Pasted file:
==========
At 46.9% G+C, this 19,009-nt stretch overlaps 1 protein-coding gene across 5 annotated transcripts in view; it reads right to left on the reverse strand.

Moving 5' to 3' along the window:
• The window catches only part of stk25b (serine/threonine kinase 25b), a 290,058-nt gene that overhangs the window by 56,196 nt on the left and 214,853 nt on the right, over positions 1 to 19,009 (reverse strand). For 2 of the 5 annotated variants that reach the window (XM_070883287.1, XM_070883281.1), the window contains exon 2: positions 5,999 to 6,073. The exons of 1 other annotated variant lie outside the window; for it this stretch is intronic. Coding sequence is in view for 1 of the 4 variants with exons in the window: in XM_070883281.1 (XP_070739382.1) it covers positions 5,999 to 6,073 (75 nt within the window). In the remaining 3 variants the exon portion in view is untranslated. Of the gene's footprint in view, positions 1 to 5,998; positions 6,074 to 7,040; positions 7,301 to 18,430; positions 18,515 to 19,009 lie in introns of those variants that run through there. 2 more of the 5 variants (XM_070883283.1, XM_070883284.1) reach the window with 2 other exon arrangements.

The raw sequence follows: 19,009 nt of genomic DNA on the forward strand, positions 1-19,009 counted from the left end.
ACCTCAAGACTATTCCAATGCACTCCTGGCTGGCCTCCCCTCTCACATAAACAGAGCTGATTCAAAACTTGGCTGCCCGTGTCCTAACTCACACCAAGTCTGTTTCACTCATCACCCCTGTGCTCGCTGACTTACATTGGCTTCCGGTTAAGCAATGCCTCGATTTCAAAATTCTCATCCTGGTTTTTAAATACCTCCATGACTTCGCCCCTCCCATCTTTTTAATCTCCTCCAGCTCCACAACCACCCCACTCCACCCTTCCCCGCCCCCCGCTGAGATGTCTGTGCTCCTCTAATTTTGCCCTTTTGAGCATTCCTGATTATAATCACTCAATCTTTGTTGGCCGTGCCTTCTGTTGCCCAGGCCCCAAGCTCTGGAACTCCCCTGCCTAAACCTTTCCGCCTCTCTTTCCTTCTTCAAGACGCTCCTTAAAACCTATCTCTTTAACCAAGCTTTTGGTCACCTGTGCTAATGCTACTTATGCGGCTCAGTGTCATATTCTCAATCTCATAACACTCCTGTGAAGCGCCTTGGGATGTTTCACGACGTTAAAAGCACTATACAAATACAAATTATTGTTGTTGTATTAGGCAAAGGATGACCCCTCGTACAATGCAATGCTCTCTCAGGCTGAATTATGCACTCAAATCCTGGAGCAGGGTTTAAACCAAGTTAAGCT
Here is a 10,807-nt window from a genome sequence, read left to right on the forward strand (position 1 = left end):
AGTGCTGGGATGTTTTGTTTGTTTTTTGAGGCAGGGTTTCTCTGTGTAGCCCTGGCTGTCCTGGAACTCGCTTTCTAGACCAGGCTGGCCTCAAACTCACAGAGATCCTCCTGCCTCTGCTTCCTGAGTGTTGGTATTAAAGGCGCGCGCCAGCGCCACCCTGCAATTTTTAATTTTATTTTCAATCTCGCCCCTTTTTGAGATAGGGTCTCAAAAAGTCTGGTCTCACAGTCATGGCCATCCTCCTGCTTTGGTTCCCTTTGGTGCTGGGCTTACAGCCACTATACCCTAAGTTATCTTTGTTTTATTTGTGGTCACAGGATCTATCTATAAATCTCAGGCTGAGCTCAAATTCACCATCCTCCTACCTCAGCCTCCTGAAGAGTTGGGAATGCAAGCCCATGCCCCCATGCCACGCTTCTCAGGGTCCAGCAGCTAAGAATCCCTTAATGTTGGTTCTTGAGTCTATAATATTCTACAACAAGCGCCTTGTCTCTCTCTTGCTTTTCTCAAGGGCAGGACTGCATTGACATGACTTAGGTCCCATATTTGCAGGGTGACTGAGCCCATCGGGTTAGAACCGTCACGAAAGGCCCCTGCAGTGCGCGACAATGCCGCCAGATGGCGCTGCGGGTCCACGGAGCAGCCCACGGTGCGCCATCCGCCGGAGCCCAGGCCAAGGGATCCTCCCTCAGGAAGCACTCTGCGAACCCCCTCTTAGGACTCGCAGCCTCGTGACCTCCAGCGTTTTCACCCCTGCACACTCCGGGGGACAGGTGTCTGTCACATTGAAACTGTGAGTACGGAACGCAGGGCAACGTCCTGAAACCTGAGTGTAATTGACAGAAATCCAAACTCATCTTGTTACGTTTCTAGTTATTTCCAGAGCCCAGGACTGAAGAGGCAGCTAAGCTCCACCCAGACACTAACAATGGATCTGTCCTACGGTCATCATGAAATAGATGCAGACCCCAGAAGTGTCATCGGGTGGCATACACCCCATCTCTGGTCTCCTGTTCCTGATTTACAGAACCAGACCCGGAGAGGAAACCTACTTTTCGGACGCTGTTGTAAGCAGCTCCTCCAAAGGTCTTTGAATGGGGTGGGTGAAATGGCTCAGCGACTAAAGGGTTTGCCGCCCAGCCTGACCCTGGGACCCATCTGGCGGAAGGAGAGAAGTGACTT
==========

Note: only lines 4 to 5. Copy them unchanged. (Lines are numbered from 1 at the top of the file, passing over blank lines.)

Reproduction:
The raw sequence follows: 19,009 nt of genomic DNA on the forward strand, positions 1-19,009 counted from the left end.
ACCTCAAGACTATTCCAATGCACTCCTGGCTGGCCTCCCCTCTCACATAAACAGAGCTGATTCAAAACTTGGCTGCCCGTGTCCTAACTCACACCAAGTCTGTTTCACTCATCACCCCTGTGCTCGCTGACTTACATTGGCTTCCGGTTAAGCAATGCCTCGATTTCAAAATTCTCATCCTGGTTTTTAAATACCTCCATGACTTCGCCCCTCCCATCTTTTTAATCTCCTCCAGCTCCACAACCACCCCACTCCACCCTTCCCCGCCCCCCGCTGAGATGTCTGTGCTCCTCTAATTTTGCCCTTTTGAGCATTCCTGATTATAATCACTCAATCTTTGTTGGCCGTGCCTTCTGTTGCCCAGGCCCCAAGCTCTGGAACTCCCCTGCCTAAACCTTTCCGCCTCTCTTTCCTTCTTCAAGACGCTCCTTAAAACCTATCTCTTTAACCAAGCTTTTGGTCACCTGTGCTAATGCTACTTATGCGGCTCAGTGTCATATTCTCAATCTCATAACACTCCTGTGAAGCGCCTTGGGATGTTTCACGACGTTAAAAGCACTATACAAATACAAATTATTGTTGTTGTATTAGGCAAAGGATGACCCCTCGTACAATGCAATGCTCTCTCAGGCTGAATTATGCACTCAAATCCTGGAGCAGGGTTTAAACCAAGTTAAGCT